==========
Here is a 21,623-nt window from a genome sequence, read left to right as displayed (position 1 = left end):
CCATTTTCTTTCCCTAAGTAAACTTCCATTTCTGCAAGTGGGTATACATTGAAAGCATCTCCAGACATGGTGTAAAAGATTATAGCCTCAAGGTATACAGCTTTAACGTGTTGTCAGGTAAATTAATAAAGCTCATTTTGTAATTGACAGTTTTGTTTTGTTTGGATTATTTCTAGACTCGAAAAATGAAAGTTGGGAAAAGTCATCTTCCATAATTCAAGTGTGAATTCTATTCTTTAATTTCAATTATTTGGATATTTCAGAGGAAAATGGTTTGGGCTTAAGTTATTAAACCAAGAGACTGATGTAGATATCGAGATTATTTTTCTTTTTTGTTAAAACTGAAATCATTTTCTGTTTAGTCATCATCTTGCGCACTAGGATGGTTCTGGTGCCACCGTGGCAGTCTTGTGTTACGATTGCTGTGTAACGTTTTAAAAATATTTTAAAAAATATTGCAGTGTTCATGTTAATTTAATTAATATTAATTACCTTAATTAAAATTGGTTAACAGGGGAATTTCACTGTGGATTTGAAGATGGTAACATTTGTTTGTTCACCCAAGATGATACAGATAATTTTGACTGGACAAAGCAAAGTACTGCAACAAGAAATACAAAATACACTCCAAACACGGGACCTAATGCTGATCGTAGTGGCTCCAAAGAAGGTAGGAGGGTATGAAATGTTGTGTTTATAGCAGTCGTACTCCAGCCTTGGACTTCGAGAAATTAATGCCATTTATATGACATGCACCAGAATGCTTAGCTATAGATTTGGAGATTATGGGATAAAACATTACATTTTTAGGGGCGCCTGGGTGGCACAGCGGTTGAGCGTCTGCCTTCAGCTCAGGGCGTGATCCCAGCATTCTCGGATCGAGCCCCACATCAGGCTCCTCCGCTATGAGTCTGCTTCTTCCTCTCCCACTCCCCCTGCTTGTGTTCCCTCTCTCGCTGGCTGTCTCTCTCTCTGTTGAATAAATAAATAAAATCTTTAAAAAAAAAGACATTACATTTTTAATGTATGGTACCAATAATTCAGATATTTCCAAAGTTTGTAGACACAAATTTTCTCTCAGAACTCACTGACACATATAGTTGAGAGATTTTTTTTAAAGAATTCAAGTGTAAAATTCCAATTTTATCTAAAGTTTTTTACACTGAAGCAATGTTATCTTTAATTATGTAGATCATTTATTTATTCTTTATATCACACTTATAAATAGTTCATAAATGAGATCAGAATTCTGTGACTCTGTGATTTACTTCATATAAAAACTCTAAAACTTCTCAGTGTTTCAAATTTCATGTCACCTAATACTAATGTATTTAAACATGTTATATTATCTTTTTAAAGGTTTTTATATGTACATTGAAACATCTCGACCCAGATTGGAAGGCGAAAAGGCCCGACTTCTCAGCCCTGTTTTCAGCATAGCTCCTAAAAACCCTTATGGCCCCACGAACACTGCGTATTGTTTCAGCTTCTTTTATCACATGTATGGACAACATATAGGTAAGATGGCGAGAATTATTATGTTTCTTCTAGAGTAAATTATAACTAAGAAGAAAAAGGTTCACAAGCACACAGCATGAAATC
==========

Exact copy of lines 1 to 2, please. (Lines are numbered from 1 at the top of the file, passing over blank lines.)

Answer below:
Here is a 21,623-nt window from a genome sequence, read left to right as displayed (position 1 = left end):
CCATTTTCTTTCCCTAAGTAAACTTCCATTTCTGCAAGTGGGTATACATTGAAAGCATCTCCAGACATGGTGTAAAAGATTATAGCCTCAAGGTATACAGCTTTAACGTGTTGTCAGGTAAATTAATAAAGCTCATTTTGTAATTGACAGTTTTGTTTTGTTTGGATTATTTCTAGACTCGAAAAATGAAAGTTGGGAAAAGTCATCTTCCATAATTCAAGTGTGAATTCTATTCTTTAATTTCAATTATTTGGATATTTCAGAGGAAAATGGTTTGGGCTTAAGTTATTAAACCAAGAGACTGATGTAGATATCGAGATTATTTTTCTTTTTTGTTAAAACTGAAATCATTTTCTGTTTAGTCATCATCTTGCGCACTAGGATGGTTCTGGTGCCACCGTGGCAGTCTTGTGTTACGATTGCTGTGTAACGTTTTAAAAATATTTTAAAAAATATTGCAGTGTTCATGTTAATTTAATTAATATTAATTACCTTAATTAAAATTGGTTAACAGGGGAATTTCACTGTGGATTTGAAGATGGTAACATTTGTTTGTTCACCCAAGATGATACAGATAATTTTGACTGGACAAAGCAAAGTACTGCAACAAGAAATACAAAATACACTCCAAACACGGGACCTAATGCTGATCGTAGTGGCTCCAAAGAAGGTAGGAGGGTATGAAATGTTGTGTTTATAGCAGTCGTACTCCAGCCTTGGACTTCGAGAAATTAATGCCATTTATATGACATGCACCAGAATGCTTAGCTATAGATTTGGAGATTATGGGATAAAACATTACATTTTTAGGGGCGCCTGGGTGGCACAGCGGTTGAGCGTCTGCCTTCAGCTCAGGGCGTGATCCCAGCATTCTCGGATCGAGCCCCACATCAGGCTCCTCCGCTATGAGTCTGCTTCTTCCTCTCCCACTCCCCCTGCTTGTGTTCCCTCTCTCGCTGGCTGTCTCTCTCTCTGTTGAATAAATAAATAAAATCTTTAAAAAAAAAGACATTACATTTTTAATGTATGGTACCAATAATTCAGATATTTCCAAAGTTTGTAGACACAAATTTTCTCTCAGAACTCACTGACACATATAGTTGAGAGATTTTTTTTAAAGAATTCAAGTGTAAAATTCCAATTTTATCTAAAGTTTTTTACACTGAAGCAATGTTATCTTTAATTATGTAGATCATTTATTTATTCTTTATATCACACTTATAAATAGTTCATAAATGAGATCAGAATTCTGTGACTCTGTGATTTACTTCATATAAAAACTCTAAAACTTCTCAGTGTTTCAAATTTCATGTCACCTAATACTAATGTATTTAAACATGTTATATTATCTTTTTAAAGGTTTTTATATGTACATTGAAACATCTCGACCCAGATTGGAAGGCGAAAAGGCCCGACTTCTCAGCCCTGTTTTCAGCATAGCTCCTAAAAACCCTTATGGCCCCACGAACACTGCGTATTGTTTCAGCTTCTTTTATCACATGTATGGACAACATATAGGTAAGATGGCGAGAATTATTATGTTTCTTCTAGAGTAAATTATAACTAAGAAGAAAAAGGTTCACAAGCACACAGCATGAAATC